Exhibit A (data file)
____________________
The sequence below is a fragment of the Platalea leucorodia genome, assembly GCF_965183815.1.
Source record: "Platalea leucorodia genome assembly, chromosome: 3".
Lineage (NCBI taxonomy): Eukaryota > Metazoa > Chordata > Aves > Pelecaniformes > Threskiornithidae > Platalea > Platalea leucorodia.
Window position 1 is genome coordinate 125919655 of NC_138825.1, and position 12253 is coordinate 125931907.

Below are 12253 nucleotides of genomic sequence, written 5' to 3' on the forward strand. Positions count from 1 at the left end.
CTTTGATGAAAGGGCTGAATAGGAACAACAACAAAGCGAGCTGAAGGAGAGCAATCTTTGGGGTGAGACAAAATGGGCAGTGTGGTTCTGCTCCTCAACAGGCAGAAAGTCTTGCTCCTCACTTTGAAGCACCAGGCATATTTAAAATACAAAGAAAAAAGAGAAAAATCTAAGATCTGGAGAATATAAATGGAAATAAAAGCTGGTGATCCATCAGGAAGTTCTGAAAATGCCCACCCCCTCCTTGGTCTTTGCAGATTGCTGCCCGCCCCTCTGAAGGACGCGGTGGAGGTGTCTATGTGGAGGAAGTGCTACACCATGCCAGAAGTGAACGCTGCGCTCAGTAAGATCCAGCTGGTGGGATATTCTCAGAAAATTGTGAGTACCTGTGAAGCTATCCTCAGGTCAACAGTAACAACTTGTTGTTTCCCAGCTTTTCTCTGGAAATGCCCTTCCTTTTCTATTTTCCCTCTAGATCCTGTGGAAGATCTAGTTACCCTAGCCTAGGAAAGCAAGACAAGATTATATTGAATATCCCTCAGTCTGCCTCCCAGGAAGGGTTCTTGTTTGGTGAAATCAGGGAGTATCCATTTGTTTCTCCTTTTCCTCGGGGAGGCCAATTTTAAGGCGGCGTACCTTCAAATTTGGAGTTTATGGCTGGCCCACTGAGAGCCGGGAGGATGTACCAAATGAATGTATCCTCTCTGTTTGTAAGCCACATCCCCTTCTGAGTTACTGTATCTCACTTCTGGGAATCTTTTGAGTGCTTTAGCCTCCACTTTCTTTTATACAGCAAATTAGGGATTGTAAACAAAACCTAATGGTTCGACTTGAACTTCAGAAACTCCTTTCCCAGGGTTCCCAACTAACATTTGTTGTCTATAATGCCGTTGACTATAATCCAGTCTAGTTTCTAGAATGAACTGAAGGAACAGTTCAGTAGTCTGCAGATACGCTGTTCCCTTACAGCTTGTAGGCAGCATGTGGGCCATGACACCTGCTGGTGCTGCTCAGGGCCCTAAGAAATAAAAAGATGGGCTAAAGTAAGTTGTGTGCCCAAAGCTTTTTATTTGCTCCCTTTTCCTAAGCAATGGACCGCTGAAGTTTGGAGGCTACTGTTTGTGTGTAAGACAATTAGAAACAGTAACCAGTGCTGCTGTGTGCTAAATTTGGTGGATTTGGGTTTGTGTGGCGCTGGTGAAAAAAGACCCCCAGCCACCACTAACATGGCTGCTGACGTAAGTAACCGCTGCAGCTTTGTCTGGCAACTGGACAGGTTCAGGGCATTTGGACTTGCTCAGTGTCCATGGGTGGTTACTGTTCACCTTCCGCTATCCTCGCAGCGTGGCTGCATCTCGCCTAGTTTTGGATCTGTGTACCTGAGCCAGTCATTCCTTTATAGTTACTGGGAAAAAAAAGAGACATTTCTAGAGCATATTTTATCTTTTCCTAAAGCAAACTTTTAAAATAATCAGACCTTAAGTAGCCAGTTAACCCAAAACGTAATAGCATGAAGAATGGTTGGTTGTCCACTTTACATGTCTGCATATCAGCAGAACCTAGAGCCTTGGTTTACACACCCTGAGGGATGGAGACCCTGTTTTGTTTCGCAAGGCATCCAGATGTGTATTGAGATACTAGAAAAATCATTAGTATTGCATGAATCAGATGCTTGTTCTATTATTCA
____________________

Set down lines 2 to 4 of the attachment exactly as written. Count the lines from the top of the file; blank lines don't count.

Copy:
Source record: "Platalea leucorodia genome assembly, chromosome: 3".
Lineage (NCBI taxonomy): Eukaryota > Metazoa > Chordata > Aves > Pelecaniformes > Threskiornithidae > Platalea > Platalea leucorodia.
Window position 1 is genome coordinate 125919655 of NC_138825.1, and position 12253 is coordinate 125931907.